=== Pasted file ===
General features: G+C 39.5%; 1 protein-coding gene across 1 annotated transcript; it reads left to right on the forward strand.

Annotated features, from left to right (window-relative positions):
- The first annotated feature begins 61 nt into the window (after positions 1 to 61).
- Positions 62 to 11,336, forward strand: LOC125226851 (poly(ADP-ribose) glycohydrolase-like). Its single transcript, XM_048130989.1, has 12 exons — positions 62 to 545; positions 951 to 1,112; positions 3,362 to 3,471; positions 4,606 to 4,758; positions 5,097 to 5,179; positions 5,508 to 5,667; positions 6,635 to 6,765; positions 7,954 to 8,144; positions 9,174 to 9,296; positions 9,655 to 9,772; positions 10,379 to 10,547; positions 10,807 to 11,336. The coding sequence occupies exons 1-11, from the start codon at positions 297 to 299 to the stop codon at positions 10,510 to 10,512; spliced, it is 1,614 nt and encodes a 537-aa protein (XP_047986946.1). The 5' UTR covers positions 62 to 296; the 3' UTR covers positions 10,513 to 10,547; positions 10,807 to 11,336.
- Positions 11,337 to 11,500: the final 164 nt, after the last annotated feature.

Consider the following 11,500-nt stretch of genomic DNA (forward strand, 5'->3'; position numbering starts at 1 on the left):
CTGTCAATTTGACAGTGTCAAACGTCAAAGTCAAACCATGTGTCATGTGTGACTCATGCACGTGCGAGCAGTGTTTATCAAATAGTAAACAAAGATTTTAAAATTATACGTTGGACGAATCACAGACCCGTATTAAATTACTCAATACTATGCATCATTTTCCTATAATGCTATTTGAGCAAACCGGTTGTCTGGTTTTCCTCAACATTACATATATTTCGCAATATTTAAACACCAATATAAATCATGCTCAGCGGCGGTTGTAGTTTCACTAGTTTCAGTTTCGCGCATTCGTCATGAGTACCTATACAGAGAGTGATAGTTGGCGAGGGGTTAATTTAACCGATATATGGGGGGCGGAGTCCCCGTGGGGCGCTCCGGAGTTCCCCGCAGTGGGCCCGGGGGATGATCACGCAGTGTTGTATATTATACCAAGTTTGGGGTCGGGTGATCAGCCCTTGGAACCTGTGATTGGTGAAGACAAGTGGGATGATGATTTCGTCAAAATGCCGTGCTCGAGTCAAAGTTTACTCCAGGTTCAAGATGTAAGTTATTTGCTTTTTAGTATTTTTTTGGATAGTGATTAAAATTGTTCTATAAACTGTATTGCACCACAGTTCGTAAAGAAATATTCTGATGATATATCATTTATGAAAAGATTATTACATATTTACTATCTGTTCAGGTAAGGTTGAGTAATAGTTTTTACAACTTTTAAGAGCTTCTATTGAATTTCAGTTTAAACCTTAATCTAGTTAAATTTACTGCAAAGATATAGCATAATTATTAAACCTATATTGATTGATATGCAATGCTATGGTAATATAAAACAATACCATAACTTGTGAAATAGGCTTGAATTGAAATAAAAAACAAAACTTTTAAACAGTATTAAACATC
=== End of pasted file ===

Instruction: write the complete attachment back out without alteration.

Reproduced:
General features: G+C 39.5%; 1 protein-coding gene across 1 annotated transcript; it reads left to right on the forward strand.

Annotated features, from left to right (window-relative positions):
- The first annotated feature begins 61 nt into the window (after positions 1 to 61).
- Positions 62 to 11,336, forward strand: LOC125226851 (poly(ADP-ribose) glycohydrolase-like). Its single transcript, XM_048130989.1, has 12 exons — positions 62 to 545; positions 951 to 1,112; positions 3,362 to 3,471; positions 4,606 to 4,758; positions 5,097 to 5,179; positions 5,508 to 5,667; positions 6,635 to 6,765; positions 7,954 to 8,144; positions 9,174 to 9,296; positions 9,655 to 9,772; positions 10,379 to 10,547; positions 10,807 to 11,336. The coding sequence occupies exons 1-11, from the start codon at positions 297 to 299 to the stop codon at positions 10,510 to 10,512; spliced, it is 1,614 nt and encodes a 537-aa protein (XP_047986946.1). The 5' UTR covers positions 62 to 296; the 3' UTR covers positions 10,513 to 10,547; positions 10,807 to 11,336.
- Positions 11,337 to 11,500: the final 164 nt, after the last annotated feature.

Consider the following 11,500-nt stretch of genomic DNA (forward strand, 5'->3'; position numbering starts at 1 on the left):
CTGTCAATTTGACAGTGTCAAACGTCAAAGTCAAACCATGTGTCATGTGTGACTCATGCACGTGCGAGCAGTGTTTATCAAATAGTAAACAAAGATTTTAAAATTATACGTTGGACGAATCACAGACCCGTATTAAATTACTCAATACTATGCATCATTTTCCTATAATGCTATTTGAGCAAACCGGTTGTCTGGTTTTCCTCAACATTACATATATTTCGCAATATTTAAACACCAATATAAATCATGCTCAGCGGCGGTTGTAGTTTCACTAGTTTCAGTTTCGCGCATTCGTCATGAGTACCTATACAGAGAGTGATAGTTGGCGAGGGGTTAATTTAACCGATATATGGGGGGCGGAGTCCCCGTGGGGCGCTCCGGAGTTCCCCGCAGTGGGCCCGGGGGATGATCACGCAGTGTTGTATATTATACCAAGTTTGGGGTCGGGTGATCAGCCCTTGGAACCTGTGATTGGTGAAGACAAGTGGGATGATGATTTCGTCAAAATGCCGTGCTCGAGTCAAAGTTTACTCCAGGTTCAAGATGTAAGTTATTTGCTTTTTAGTATTTTTTTGGATAGTGATTAAAATTGTTCTATAAACTGTATTGCACCACAGTTCGTAAAGAAATATTCTGATGATATATCATTTATGAAAAGATTATTACATATTTACTATCTGTTCAGGTAAGGTTGAGTAATAGTTTTTACAACTTTTAAGAGCTTCTATTGAATTTCAGTTTAAACCTTAATCTAGTTAAATTTACTGCAAAGATATAGCATAATTATTAAACCTATATTGATTGATATGCAATGCTATGGTAATATAAAACAATACCATAACTTGTGAAATAGGCTTGAATTGAAATAAAAAACAAAACTTTTAAACAGTATTAAACATC